SIDNEY — Sidney City Schools released a statement, Thursday, Dec. 6, announcing its intention to educate preschool students in the city schools rather than at Shelby Hills Early Childhood Center.
Friday, Dec. 7, the Shelby County Board of Developmental Disabilities, which operates Shelby Hills Early Childhood Center, released a statement in response to the Sidney City Schools announcement.
Both statements are reprinted here.
From Sidney City Schools
SIDNEY — Sidney City Schools is working to develop a plan to bring preschool back to Sidney City Schools from Shelby Hills Early Childhood Center. The cost of preschool for the district was set to increase an additional $500,000 over the next four years. With the growth of the preschool and funding changes related to Ohio Department of Education rules, Shelby Hills Early Childhood Center was no longer able to sustain the previous funding model without help from Sidney City Schools.
“Ultimately, with the additional preschool cost to the district over the next four years, we will have to try and find another way to offer the service and still curb deficit spending,” said Sidney Superintendent Bob Humble.
The district believes with the change, they hope to be able to serve more pre-school students and have a greater impact on the Sidney community.
“We are excited about the expanded opportunities that come with this, especially in that we believe we may be able to offer preschool to more students,” Humble added.
District administration has assembled an exploratory committee of parents, staff and community leaders to develop a game plan and look at the feasibility for a shift. That group will be meeting in December and January to develop a rough plan.
Public meetings will be held in late January to keep the staff and community abreast on the possible addition of preschool and what it will look like within the district and get their feedback.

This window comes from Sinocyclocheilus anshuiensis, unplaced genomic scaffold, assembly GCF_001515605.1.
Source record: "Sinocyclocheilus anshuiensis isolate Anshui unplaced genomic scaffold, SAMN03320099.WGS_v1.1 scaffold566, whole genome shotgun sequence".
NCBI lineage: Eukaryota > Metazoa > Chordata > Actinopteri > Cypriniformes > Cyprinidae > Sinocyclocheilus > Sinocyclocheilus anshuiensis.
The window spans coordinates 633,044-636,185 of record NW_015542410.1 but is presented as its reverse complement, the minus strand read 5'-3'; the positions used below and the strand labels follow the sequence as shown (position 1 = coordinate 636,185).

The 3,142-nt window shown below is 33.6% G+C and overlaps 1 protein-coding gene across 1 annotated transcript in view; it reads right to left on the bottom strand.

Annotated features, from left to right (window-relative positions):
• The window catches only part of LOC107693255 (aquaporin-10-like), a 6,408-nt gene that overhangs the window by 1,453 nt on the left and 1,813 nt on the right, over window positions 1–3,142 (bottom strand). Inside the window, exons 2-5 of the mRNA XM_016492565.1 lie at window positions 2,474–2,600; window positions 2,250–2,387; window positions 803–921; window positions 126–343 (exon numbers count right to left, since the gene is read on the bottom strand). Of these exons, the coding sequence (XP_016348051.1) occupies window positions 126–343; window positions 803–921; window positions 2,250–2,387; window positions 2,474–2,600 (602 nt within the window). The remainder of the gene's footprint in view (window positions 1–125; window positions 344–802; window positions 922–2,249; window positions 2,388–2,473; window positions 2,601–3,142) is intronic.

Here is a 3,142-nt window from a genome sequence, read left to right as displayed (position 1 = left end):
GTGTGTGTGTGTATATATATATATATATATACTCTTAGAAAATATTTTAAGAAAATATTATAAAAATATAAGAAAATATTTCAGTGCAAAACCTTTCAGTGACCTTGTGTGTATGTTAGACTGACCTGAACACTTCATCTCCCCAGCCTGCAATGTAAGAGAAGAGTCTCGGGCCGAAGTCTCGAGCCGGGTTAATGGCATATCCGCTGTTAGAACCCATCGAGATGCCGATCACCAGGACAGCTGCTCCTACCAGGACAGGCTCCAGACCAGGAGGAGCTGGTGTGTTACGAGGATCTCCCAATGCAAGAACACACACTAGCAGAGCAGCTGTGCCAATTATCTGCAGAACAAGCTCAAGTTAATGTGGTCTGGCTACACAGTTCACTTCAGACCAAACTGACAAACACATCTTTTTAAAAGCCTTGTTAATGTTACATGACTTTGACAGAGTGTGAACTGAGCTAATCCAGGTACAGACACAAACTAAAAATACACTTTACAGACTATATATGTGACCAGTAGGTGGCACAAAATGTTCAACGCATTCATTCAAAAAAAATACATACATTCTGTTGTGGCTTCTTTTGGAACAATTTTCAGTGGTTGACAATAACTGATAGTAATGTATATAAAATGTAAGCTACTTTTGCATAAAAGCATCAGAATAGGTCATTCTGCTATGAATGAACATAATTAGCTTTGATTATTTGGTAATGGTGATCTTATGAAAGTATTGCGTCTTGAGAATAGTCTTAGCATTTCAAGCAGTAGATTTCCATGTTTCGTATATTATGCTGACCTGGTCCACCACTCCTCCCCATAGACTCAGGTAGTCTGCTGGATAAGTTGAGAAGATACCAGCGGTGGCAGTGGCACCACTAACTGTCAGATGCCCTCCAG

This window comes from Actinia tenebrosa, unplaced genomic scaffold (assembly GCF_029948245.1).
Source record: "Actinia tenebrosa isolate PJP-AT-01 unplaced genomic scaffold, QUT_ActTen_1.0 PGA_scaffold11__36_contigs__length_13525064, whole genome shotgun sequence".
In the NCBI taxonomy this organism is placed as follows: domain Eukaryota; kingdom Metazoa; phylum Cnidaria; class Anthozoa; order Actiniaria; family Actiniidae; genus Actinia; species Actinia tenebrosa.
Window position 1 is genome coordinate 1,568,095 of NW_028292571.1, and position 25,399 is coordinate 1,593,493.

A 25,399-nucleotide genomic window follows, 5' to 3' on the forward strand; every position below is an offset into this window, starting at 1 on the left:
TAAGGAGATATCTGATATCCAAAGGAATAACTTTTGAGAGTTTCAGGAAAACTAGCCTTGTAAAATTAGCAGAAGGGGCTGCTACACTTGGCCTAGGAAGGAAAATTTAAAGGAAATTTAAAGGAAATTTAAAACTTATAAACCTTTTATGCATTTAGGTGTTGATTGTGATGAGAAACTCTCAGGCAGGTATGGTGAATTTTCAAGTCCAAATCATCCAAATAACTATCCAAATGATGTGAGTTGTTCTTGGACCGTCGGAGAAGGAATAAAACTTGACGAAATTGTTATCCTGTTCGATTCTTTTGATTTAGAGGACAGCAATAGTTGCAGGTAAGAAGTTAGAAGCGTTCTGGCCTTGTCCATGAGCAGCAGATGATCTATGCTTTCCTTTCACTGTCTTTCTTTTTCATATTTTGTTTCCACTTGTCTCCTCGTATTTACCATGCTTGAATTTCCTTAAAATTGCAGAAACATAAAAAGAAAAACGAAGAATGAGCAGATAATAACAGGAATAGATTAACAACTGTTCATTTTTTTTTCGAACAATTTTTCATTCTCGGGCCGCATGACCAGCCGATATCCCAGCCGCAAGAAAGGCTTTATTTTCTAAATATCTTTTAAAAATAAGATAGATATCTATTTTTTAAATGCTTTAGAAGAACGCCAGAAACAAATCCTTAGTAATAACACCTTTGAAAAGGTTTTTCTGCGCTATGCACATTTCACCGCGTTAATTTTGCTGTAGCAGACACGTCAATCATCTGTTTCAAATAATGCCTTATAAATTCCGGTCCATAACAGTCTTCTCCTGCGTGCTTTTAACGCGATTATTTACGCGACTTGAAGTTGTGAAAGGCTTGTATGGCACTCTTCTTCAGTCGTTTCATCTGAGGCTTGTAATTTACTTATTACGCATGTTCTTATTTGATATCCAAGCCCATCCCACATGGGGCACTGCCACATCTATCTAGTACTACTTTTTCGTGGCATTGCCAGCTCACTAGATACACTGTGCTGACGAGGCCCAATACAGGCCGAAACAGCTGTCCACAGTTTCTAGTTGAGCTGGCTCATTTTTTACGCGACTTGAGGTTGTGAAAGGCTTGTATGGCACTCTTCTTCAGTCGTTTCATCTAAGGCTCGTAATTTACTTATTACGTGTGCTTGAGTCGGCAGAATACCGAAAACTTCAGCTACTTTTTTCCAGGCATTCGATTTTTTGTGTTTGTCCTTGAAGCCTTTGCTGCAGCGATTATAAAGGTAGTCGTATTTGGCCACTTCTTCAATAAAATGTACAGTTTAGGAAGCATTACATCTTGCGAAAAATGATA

From Shelby County Board of Developmental Disabilities
SIDNEY — On Dec. 6, 2018, Sidney City Schools released an announcement about the district’s intention to bring all Sidney preschoolers back into its local schools. Currently, many preschoolers in Shelby County are educated at Shelby Hills Early Childhood Center, a division of the Shelby County Board of Developmental Disabilities. If a plan is developed and approved by the Sidney City Schools Board of Education, Shelby Hills would no longer be the provider of special education preschool services for students in the Sidney City School District.
Sidney City Schools has indicated the decision is both a cost saving measure to their district along with the desire to serve additional children as they will be using a different model than the one currently being used at Shelby Hills. The State of Ohio’s phase out of the Tangible Personal Property Tax, which supported programs provided at Shelby Hills, is a key factor in this issue. In addition to the loss of funds from Tangible Personal Property Taxes, costs to operate Shelby Hills preschool have increased due to the number of students increasing. Since 2014, enrollment at Shelby Hills has increased more than 20 percent.
“Unfortunately, with the loss of Tangible Personal Property Tax and the significant increase in students in recent years, the funding model that has been in place for the preschool was no longer sustainable, and we requested support from Sidney City Schools,” said Leigh Anne Wenning, superintendent of the Shelby County Board of Developmental Disabilities, which oversees Shelby Hills Early Childhood Center. “Though we are saddened by Sidney City Schools’ decision to leave Shelby Hills, we respect the decision and offer our unwavering commitment to a positive transition for children and families who will be affected.”
While it is unclear exactly how this change will impact Shelby Hills, it is anticipated that more than 100 students will leave the preschool, which accounts for approximately 47 percent of the student body. Due to this significant decrease, staff reduction is likely. Shelby Hills still plans to provide preschool services for all other school districts in Shelby County.
“Shelby Hills employees have always been passionate about providing Shelby County’s children with an excellent start to their educational journeys,” Wenning said. “In addition to ensuring a smooth transition for all of Sidney’s preschoolers, we are equally committed to supporting our staff through this change. Our employees are the heart of our services, and we are committed to helping those affected navigate this transition in their careers.”
As plans are finalized, Shelby Hills plans to keep staff and the community informed of specific changes as they are confirmed.